New Heart, New Desires, New Life
Therefore, if anyone is in Christ, he is a new creation. The old has passed away; behold, the new has come (2 Cor. 5:17).
On January 22, 1999, the Lord delivered me from drug addiction. He removed the desire for drugs and alcohol and replaced it with a deep desire for Him. He began a good work in me—one that He promises to complete until the day of Jesus Christ. (Phil. 1:5). My deliverance was so immediate and drastic, it was obvious to everyone who knew me that the Lord had done something miraculous!
Yes, my new life is a bonafide miracle. And if you are in Christ, so is yours! As a Christian, the Lord says that we are “new creations,” equipped with new hearts that will desire new things and will live a new life.
When is the last time you really thought about that? When you do reflect on it, what do you think? Do you walk in that truth or do you think things like, I’m definitely better, but I’m not sure about new?
While it’s difficult for some of us to believe this amazing truth because we still see sin in our lives, I want to encourage you to change your thinking. Yes, we still struggle with sin, but we are new, not perfect. Because of the very fact that you are a follower of the Lord Jesus Christ, you’re not the same person.
Consider these three beautiful truths:
- Christians have new hearts.
- Christians have new desires.
- Christians have new life!
A New Heart
“I will remove the heart of stone from your flesh and give you a heart of flesh” (Ezek. 36:26).
The first thing God does when He saves us is to give us a heart that’s sensitive to His Spirit and able to be shaped by His Word. Considering that we are told to guard our heart, for out of it flows the issues of life (Prov. 4:23), it makes sense that the Lord begins His work there. Maybe you think things like, I’ve got so much growing to do . . . or My heart still ain’t right! . . . or I don’t feel new.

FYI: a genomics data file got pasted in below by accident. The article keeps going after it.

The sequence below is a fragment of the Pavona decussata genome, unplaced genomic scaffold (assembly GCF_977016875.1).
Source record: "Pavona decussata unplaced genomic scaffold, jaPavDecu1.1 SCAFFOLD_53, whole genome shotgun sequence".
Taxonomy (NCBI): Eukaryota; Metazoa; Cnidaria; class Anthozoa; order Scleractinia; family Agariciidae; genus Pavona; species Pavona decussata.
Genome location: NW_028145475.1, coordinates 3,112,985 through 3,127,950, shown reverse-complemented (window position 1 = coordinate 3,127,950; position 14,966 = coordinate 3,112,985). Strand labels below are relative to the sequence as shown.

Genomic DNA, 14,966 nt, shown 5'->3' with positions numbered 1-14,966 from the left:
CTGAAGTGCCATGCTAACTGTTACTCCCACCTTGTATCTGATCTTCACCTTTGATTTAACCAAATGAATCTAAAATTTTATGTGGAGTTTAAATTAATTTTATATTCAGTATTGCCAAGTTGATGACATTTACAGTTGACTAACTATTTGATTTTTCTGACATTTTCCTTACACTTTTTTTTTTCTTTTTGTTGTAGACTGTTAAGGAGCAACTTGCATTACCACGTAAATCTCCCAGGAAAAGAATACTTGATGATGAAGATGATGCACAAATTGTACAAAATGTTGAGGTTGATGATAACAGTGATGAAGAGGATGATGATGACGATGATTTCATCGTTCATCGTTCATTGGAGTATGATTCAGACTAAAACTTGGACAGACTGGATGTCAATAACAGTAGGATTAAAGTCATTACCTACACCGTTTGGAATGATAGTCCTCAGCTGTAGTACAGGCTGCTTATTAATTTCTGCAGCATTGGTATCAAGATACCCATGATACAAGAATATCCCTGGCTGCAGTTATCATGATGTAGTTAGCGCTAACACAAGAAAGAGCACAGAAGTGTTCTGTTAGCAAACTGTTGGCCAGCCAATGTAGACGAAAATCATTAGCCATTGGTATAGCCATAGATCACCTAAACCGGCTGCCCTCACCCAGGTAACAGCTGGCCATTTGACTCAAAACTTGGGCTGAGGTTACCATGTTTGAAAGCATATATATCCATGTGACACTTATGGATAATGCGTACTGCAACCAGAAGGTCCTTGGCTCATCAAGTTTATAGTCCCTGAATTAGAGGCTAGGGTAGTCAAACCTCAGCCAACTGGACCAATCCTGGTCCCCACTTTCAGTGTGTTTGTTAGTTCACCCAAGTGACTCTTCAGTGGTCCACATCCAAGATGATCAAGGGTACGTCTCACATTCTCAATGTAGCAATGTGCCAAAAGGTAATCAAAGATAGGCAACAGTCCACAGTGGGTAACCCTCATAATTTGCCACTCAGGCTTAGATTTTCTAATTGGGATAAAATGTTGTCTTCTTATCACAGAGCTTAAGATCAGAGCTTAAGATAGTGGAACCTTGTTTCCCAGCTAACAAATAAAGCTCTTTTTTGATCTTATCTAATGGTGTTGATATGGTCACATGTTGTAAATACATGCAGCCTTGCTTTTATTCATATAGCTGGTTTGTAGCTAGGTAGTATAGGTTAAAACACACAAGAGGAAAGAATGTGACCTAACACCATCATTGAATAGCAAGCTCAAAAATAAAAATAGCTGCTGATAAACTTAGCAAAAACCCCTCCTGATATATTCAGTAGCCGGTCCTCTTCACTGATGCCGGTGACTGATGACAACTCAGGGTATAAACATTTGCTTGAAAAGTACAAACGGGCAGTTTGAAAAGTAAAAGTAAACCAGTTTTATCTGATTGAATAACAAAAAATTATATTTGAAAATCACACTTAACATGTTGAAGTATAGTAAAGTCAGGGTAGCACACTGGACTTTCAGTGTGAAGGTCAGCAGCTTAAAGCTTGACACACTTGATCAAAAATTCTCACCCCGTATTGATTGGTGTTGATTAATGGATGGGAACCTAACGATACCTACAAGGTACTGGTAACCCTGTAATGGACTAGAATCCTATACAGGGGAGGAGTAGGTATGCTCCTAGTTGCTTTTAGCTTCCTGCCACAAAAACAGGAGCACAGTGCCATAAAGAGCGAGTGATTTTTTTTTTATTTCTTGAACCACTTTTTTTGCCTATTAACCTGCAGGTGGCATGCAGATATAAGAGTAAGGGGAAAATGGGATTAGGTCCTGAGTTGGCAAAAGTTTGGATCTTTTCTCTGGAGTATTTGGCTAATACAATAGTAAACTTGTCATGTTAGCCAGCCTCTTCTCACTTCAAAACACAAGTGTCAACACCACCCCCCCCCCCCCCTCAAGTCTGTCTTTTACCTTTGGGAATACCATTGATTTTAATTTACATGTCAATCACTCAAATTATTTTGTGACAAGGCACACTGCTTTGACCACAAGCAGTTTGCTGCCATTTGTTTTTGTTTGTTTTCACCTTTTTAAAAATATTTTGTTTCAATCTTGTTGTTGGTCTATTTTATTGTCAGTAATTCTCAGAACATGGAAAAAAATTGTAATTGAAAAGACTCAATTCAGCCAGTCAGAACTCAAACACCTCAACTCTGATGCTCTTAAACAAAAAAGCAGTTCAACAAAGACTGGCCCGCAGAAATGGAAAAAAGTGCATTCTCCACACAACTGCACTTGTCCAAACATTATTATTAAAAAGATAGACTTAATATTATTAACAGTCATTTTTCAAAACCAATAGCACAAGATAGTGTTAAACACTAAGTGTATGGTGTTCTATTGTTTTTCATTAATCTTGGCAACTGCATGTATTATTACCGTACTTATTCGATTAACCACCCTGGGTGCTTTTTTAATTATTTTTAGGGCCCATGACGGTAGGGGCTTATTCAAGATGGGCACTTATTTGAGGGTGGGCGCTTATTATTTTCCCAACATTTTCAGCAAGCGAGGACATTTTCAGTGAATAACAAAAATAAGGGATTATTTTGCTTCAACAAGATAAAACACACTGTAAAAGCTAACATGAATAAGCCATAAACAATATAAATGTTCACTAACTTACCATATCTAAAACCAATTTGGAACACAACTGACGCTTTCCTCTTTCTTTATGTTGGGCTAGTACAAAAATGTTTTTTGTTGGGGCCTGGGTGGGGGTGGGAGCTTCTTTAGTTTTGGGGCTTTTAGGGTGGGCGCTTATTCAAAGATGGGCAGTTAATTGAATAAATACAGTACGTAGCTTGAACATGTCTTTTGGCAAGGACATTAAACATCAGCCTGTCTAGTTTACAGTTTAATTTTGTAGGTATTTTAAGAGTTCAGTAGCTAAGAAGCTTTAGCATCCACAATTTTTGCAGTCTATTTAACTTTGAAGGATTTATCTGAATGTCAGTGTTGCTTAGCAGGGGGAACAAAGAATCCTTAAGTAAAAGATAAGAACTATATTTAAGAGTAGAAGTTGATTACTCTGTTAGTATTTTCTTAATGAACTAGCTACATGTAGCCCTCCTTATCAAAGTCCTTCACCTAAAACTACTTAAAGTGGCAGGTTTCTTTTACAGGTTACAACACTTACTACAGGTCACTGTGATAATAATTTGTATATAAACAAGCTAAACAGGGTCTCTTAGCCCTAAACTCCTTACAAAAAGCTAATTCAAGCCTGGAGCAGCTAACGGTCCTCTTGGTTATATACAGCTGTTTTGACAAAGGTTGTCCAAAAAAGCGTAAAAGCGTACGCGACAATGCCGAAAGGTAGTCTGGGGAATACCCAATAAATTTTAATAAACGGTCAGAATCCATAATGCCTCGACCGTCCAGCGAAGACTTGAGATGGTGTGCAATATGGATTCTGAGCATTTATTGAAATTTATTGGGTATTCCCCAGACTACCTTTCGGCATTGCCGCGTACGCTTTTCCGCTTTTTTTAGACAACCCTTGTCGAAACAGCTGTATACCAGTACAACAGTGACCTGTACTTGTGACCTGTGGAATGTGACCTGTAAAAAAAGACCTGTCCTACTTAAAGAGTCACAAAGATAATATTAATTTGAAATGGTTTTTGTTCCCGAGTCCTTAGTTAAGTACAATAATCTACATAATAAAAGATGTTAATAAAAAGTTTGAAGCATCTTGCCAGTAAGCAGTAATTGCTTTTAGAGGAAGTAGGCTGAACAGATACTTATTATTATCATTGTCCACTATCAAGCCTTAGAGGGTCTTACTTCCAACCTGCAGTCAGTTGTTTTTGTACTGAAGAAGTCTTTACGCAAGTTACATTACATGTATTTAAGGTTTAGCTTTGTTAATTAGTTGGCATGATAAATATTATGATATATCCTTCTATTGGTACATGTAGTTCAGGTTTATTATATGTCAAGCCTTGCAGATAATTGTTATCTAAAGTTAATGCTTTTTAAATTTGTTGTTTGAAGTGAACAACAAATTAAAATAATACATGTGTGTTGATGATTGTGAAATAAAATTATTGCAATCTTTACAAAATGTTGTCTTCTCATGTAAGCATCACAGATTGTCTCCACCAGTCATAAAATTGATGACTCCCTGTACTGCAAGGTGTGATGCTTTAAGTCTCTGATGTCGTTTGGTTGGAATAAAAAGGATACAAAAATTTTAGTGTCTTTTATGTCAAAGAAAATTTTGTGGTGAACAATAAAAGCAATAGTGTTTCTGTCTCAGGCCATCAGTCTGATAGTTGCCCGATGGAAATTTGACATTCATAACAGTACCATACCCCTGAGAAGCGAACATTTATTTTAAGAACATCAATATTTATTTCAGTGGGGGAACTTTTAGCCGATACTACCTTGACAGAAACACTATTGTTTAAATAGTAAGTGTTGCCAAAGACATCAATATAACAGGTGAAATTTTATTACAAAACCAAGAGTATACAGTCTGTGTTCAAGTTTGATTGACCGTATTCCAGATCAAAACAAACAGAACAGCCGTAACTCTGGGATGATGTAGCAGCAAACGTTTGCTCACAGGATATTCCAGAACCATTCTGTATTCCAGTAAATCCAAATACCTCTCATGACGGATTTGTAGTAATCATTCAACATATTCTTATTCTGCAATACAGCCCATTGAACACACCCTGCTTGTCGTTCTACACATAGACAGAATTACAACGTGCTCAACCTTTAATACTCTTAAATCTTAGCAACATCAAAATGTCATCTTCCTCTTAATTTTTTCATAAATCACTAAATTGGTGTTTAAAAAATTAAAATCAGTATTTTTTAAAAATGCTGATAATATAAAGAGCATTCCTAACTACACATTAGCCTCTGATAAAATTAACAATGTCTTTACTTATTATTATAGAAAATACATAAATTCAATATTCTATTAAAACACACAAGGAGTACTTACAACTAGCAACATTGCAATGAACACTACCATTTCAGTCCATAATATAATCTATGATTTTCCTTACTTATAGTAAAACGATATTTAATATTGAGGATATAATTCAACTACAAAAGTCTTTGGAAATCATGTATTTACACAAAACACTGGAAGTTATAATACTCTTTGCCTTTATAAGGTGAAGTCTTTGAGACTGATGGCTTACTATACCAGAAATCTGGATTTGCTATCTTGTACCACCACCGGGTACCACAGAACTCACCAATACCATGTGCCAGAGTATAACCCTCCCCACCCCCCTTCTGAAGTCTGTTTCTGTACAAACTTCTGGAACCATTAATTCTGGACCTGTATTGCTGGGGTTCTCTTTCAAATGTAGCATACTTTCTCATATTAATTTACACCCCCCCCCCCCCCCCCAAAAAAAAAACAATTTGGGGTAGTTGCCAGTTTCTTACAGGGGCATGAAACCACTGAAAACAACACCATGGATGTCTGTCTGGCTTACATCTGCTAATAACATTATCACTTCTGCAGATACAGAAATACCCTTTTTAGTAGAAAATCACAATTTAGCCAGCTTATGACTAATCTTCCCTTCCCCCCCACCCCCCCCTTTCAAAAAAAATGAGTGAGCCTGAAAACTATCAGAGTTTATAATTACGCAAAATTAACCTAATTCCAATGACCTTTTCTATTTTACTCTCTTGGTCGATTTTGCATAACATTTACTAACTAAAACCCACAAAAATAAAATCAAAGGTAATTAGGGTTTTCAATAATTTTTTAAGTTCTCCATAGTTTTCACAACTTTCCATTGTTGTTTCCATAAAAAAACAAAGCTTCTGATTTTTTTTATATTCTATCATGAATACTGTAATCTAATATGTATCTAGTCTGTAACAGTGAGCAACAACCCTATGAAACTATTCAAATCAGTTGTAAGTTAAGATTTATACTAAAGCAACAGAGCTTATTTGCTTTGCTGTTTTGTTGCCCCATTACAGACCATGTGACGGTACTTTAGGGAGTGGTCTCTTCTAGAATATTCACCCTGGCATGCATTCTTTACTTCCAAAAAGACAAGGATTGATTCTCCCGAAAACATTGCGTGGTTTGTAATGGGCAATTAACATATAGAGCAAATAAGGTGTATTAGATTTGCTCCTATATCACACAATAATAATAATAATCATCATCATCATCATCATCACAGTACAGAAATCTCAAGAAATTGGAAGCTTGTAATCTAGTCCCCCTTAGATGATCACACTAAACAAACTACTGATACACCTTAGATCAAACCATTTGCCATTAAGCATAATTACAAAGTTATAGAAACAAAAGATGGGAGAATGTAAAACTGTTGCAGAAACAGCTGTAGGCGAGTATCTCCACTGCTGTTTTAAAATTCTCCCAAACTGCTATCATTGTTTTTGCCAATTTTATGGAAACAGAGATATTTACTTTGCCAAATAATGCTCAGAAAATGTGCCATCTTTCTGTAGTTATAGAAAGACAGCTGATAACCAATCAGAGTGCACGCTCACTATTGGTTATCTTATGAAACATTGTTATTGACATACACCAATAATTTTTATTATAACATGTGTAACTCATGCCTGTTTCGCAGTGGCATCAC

Well, beloved, feelings are real, but they are not facts . . . and the fact is that the moment you and I confessed with our mouth the Lord Jesus and believed in our heart that God raised Him from the dead, we were saved. From that day forward, we are being made new. Pretty astounding, right?
Oh, this was good news to me, because nineteen years ago, I desperately needed to be made new! And truth is I’m still in need, and I’m still being made new. Our justification is instantaneous, but our sanctification is a process, so press toward the mark and be patient with yourself. He is taking us from one degree of glory to the next (2 Cor. 3:18).
With A New Heart Comes Freedom
Before the Lord called us out of darkness into His marvelous light (1 Peter 2:9), we were slaves to sin. Sin was our master, and it was a taskmaster! Consider the number of times you said, I’m not going to do that again or I’m not going to respond like that again, but found yourself unable to exercise any control.
For some reading this, you may remember indulging in sexual sin and even being soul-sick over it, but yet you had no power to resist. Or some of us were so completely self-centered in our thinking that we had no regard for others. Or perhaps you were consumed with jealousy and covetousness or anger and unforgiveness.
I remember wanting to be free from drugs and its accompanying sin years before I stopped. And when the Lord delivered me from those most obvious signs of my total depravity, I still struggled with heart issues: resentment, lying, greed, lust. Before the Lord’s grace in my life, I had no choice but to “be that person.” My friends, that’s bondage.
Here’s the good news: The Lord died to set us free! His Word says that those whom the Son sets free will be free indeed (John 8:36). Do you believe God’s Word? We will not be perfect this side of glory, but we are being perfected (Heb. 10:14). We aren’t yet what we’re going to be, but we aren’t what we used to be either. God says we have actually been reborn. My prayer is that we would believe God and embrace our new life, live free from regret of our sinful past, and walk boldly as children full of His Spirit.
“Delight yourself in the LORD, and he will give you the desires of your heart” (Ps. 37:4). Delight means to be pleased greatly, captivated, charmed, thrilled. Does that describe your relationship with Christ?
The fruit of being captivated, greatly pleased, charmed, and thrilled by Him is that He will actually give you the things you desire. You will want new things . . . godly things . . . things that are consistent with the new person that the Holy Spirit is crafting. We will want things that the Lord would be pleased to give us.
That doesn’t mean we won’t ever be tempted with fleshly desires, because we will—we are still sinners. But the deepest desire of our heart will be to please the Lord, so we will war against our flesh that wants otherwise. We will resist the devil until he flees (James 4:7).